Working patterns and vitamin D status in mid-life: A cross-sectional study of the 1958 British birth cohort

Maria Ward, Diane J. Berry, Chris Power, Elina Hyppönen

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    Abstract

    Objectives: To assess the association between working patterns and vitamin D status in men and women and to determine the potential influence of related lifestyle and socioeconomic factors. Methods: The authors used data from the 1958 British birth cohort (aged 45 years) and 6154 participants, who were in full-time work, were included in current analyses. Vitamin D status was measured by circulating concentrations of 25-hydroxyvitamin D (25(OH)D). Information on working patterns and lifestyle factors was obtained using a structured questionnaire administered at 45 years. Results: Manual social class was strongly associated with vitamin D-related lifestyle factors, with those in manual classes not only spending more time outdoors, but also spending more time watching TV/using PC, consuming less supplements and oily fish. Associations between working patterns and vitamin D-related lifestyles were less clear: night work was not strongly associated with lifestyles in either gender, while working hours were associated with time spent outside, PC/TV leisure time and use of supplements in men but not in women. In men, working patterns were not associated with lower 25(OH)D concentrations. In women, 25(OH)D concentrations were 8% lower (95% CI 15% to 2%) in night workers compared with others, while women working less than 35 h/week had 5% higher concentrations of 25(OH)D (95% CI 1% to 8%) compared with those working 35-40 h/week after adjustment for season, social class and body mass index (BMI). Conclusions: Women working nights and longer hours may be vulnerable to deficits in vitamin D status and associated health hazards.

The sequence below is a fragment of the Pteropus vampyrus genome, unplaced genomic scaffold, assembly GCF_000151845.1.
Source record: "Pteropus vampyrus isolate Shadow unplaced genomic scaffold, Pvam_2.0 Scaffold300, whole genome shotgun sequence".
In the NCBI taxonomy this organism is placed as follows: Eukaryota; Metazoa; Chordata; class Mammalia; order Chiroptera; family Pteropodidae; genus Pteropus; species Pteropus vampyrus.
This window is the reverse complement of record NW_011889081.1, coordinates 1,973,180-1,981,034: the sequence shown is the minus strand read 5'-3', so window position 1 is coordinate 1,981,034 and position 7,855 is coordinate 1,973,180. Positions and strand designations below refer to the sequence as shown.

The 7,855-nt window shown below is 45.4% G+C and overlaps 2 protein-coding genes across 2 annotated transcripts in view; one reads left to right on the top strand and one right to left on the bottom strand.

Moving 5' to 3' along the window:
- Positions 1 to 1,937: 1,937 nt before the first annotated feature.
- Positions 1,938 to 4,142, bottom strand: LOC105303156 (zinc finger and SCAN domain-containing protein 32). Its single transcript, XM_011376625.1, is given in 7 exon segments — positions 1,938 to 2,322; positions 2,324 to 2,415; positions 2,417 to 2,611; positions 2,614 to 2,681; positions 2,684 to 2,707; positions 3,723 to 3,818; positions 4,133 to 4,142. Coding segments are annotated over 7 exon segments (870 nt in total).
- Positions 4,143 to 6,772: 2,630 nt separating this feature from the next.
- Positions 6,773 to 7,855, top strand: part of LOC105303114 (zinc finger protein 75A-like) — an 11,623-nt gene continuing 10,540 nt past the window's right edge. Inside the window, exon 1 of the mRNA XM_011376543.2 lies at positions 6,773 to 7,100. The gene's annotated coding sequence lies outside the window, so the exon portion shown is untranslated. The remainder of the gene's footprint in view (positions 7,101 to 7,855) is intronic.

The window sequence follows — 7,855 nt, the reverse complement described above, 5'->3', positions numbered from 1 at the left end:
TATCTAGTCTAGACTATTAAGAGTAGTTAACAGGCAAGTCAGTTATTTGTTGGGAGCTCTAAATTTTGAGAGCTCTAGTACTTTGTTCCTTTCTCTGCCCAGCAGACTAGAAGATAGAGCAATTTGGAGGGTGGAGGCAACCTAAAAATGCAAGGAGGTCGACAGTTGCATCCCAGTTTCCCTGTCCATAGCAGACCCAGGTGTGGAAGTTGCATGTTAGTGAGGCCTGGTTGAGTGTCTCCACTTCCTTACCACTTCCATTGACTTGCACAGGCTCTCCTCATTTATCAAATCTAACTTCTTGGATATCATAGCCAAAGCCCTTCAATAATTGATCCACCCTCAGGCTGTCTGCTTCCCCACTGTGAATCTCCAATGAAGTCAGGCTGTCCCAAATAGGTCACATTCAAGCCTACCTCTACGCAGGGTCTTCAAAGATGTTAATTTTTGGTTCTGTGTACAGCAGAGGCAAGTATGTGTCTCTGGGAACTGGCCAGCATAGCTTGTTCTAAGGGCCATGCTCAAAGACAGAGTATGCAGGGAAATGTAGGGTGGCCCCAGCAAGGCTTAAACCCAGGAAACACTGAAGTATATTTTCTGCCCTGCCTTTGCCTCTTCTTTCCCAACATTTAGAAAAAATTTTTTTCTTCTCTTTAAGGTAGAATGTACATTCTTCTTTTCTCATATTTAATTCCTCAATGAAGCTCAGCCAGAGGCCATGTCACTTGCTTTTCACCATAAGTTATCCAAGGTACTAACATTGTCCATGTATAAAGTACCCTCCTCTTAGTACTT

Original languageEnglish
    Pages (from-to)902-907
    Number of pages6
    JournalOccupational and Environmental Medicine
    Volume68
    Issue number12
    DOIs
    Publication statusPublished - Dec 2011

    ASJC Scopus subject areas

    • Public Health, Environmental and Occupational Health

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